Just your average bloke
Tony Vardaro is a self-declared average bloke. The proud father worked as a social worker at TAFE for 17 years ensuring that students with disabilities got the support they needed to study.
Yet for a bloke that was told he wouldn’t manage school past grade four, his accomplishments are perhaps a little more than average.
“I’ve had an interesting life,” Tony said.
“I spent the first 17 years of my life in an institution for people with disabilities, and I decided that wasn’t for me.”
“So in 1968 I decided to go and live with my parents in Bunbury where I was able to go to the local high school. Back at the time, it just didn’t happen that people with disabilities went to regular schools.”
“But I’m a good talker and I got in and went as far as I could.”
Tony has never wanted his cerebral palsy to define him, or place restrictions on his life.
“I don’t want to go into a nursing home or supported accommodation. I want to live independently for as long as I can,” he said.
This independence is one of the things that makes Tony happiest in life, as well as his family. He may not have experienced the freedom he does today if he had let his past experiences determine his future.
As a child, Tony describes his interactions with occupational therapists and physiotherapists as challenging. Sceptical of letting the services back into his life, but needing their assistance to maintain independence, Tony began working with Therapy Focus.
“Working with Katherine and Nicole, I’ve really seen how good therapists can be,” he said
“They ask for permission to touch me, they have respect for me and we have a great working relationship.
“I’ll be honest with the girls and say no to things if it’s not what I want, and they’ve said; right, if that’s not what you want we’ll find another option and move onto the next thing.
Therapy Focus Physiotherapist Nicole Massey and Occupational Therapist Katherine Cooper have been working closely with Tony since late 2018. Through teamwork and honest communication, Tony is able to continue living the independent life he loves.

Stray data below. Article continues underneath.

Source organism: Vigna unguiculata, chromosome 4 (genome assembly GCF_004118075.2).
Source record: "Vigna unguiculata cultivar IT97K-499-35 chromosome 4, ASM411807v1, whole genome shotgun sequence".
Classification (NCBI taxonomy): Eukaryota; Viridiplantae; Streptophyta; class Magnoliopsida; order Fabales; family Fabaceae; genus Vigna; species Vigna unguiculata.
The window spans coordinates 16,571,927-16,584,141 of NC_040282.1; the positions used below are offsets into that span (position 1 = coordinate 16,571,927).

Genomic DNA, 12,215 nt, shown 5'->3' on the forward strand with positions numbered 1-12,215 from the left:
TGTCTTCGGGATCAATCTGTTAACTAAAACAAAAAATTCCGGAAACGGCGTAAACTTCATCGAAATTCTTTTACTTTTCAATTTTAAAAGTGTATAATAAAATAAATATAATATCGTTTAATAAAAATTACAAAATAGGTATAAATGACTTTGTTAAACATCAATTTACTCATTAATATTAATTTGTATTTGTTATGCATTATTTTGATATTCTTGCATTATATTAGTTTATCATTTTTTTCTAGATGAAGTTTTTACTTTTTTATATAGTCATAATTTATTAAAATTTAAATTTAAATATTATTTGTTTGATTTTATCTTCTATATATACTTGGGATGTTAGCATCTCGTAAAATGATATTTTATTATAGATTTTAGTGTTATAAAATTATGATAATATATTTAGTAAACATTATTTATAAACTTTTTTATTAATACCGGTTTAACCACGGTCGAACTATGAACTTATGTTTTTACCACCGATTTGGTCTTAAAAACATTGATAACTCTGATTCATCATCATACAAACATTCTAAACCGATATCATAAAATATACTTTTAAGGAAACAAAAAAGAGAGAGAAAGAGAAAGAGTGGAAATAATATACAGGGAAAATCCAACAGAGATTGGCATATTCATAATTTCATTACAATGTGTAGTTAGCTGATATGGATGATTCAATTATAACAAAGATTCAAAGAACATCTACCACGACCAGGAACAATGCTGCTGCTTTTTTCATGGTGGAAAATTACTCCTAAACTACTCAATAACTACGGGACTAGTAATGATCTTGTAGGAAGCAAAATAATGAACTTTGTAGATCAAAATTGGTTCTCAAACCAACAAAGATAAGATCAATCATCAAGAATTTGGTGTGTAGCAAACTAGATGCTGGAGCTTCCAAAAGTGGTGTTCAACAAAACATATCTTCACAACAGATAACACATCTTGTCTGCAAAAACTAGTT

“Tony is one of the most thoughtful and driven people that we have ever met,” Nicole said.
“He knows exactly what supports he needs and the goals he wants to work on.”
Together they plan and implement strategies to maintain his independence so he can live safely at home for as long as possible and access the community as needed.
“Since first meeting Tony, we have thoroughly enjoyed listening to his experiences as a social worker and his strong commitment to advocating for himself and for others with a disability,” Katherine said.
“He is quick to make a joke and have a laugh with his team, keeping the mood light-hearted.”
As part of his therapy services, Tony has been prescribed a new wheelchair and footwear that supports him when standing and transferring from his wheelchair, reducing the risk of falling.
Next on the list is sourcing a specialised mobile phone, practising ways to transition from sitting, and completing tasks like showering, dressing and sleeping in his home.
“Tony now has a clear plan enabling him to achieve his goals and to maintain his quality of life,” Nicole said.
“This is a testament to Tony’s involvement with setting his goals, challenging himself and working hard with his therapy team to achieve great outcomes.”
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